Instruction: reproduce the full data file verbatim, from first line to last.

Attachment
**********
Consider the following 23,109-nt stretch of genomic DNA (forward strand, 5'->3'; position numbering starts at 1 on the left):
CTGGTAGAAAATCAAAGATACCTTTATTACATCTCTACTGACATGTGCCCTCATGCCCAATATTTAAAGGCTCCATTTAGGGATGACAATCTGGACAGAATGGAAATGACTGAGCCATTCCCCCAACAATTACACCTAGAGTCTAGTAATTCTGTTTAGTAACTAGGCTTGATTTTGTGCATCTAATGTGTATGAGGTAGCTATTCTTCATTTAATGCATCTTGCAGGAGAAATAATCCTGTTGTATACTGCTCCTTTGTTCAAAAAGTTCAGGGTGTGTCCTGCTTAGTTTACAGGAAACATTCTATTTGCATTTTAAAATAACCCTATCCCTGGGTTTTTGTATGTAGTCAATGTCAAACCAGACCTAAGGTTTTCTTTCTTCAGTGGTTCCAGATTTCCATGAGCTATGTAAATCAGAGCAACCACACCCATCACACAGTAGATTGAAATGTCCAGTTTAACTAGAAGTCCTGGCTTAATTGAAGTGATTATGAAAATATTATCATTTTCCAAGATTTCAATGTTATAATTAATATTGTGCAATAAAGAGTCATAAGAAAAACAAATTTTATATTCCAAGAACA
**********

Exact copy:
Consider the following 23,109-nt stretch of genomic DNA (forward strand, 5'->3'; position numbering starts at 1 on the left):
CTGGTAGAAAATCAAAGATACCTTTATTACATCTCTACTGACATGTGCCCTCATGCCCAATATTTAAAGGCTCCATTTAGGGATGACAATCTGGACAGAATGGAAATGACTGAGCCATTCCCCCAACAATTACACCTAGAGTCTAGTAATTCTGTTTAGTAACTAGGCTTGATTTTGTGCATCTAATGTGTATGAGGTAGCTATTCTTCATTTAATGCATCTTGCAGGAGAAATAATCCTGTTGTATACTGCTCCTTTGTTCAAAAAGTTCAGGGTGTGTCCTGCTTAGTTTACAGGAAACATTCTATTTGCATTTTAAAATAACCCTATCCCTGGGTTTTTGTATGTAGTCAATGTCAAACCAGACCTAAGGTTTTCTTTCTTCAGTGGTTCCAGATTTCCATGAGCTATGTAAATCAGAGCAACCACACCCATCACACAGTAGATTGAAATGTCCAGTTTAACTAGAAGTCCTGGCTTAATTGAAGTGATTATGAAAATATTATCATTTTCCAAGATTTCAATGTTATAATTAATATTGTGCAATAAAGAGTCATAAGAAAAACAAATTTTATATTCCAAGAACA